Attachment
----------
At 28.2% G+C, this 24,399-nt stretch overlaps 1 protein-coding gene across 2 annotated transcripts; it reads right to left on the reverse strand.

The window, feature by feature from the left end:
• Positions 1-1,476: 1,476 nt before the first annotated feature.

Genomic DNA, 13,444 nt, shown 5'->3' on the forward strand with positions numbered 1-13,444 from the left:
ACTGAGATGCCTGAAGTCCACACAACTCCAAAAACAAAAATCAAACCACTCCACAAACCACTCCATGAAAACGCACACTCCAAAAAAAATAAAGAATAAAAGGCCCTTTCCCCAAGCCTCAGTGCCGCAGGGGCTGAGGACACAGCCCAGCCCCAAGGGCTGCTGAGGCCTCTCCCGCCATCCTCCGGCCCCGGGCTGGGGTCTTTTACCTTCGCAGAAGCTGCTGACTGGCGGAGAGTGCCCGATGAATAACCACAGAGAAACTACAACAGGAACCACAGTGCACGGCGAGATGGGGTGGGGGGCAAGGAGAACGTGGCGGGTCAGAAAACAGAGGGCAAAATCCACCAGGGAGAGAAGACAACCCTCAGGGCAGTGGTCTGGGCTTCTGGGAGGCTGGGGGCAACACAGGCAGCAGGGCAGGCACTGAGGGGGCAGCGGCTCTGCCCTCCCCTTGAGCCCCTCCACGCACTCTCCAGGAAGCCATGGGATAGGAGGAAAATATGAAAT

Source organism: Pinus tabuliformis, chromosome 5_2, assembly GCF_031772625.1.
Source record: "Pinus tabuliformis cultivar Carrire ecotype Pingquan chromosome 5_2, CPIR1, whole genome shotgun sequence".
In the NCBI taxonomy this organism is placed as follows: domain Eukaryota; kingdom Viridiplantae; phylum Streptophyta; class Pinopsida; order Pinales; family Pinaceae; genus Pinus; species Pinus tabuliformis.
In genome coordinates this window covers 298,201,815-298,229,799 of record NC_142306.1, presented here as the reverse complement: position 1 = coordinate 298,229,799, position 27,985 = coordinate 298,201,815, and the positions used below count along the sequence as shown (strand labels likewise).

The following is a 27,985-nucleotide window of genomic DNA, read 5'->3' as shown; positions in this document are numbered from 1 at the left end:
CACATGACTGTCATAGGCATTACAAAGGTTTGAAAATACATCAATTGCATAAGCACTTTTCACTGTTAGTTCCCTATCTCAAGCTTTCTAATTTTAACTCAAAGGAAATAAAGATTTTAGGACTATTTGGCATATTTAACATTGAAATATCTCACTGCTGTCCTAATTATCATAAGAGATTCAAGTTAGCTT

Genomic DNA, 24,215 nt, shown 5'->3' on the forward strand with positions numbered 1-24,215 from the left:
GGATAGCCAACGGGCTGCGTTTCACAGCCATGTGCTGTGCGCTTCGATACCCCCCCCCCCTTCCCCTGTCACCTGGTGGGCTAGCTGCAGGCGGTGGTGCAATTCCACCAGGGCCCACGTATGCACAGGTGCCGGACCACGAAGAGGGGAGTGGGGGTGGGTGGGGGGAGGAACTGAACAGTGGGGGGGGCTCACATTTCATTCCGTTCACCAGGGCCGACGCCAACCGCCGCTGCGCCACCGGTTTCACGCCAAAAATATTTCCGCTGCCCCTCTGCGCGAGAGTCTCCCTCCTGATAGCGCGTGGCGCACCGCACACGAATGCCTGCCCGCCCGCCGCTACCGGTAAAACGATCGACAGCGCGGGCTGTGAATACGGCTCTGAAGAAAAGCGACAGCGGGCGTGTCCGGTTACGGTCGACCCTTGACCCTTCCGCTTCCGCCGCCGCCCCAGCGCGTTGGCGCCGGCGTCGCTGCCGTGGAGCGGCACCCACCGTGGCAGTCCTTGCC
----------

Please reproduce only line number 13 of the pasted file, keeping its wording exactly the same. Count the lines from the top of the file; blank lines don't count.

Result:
GGATAGCCAACGGGCTGCGTTTCACAGCCATGTGCTGTGCGCTTCGATACCCCCCCCCCCTTCCCCTGTCACCTGGTGGGCTAGCTGCAGGCGGTGGTGCAATTCCACCAGGGCCCACGTATGCACAGGTGCCGGACCACGAAGAGGGGAGTGGGGGTGGGTGGGGGGAGGAACTGAACAGTGGGGGGGGCTCACATTTCATTCCGTTCACCAGGGCCGACGCCAACCGCCGCTGCGCCACCGGTTTCACGCCAAAAATATTTCCGCTGCCCCTCTGCGCGAGAGTCTCCCTCCTGATAGCGCGTGGCGCACCGCACACGAATGCCTGCCCGCCCGCCGCTACCGGTAAAACGATCGACAGCGCGGGCTGTGAATACGGCTCTGAAGAAAAGCGACAGCGGGCGTGTCCGGTTACGGTCGACCCTTGACCCTTCCGCTTCCGCCGCCGCCCCAGCGCGTTGGCGCCGGCGTCGCTGCCGTGGAGCGGCACCCACCGTGGCAGTCCTTGCC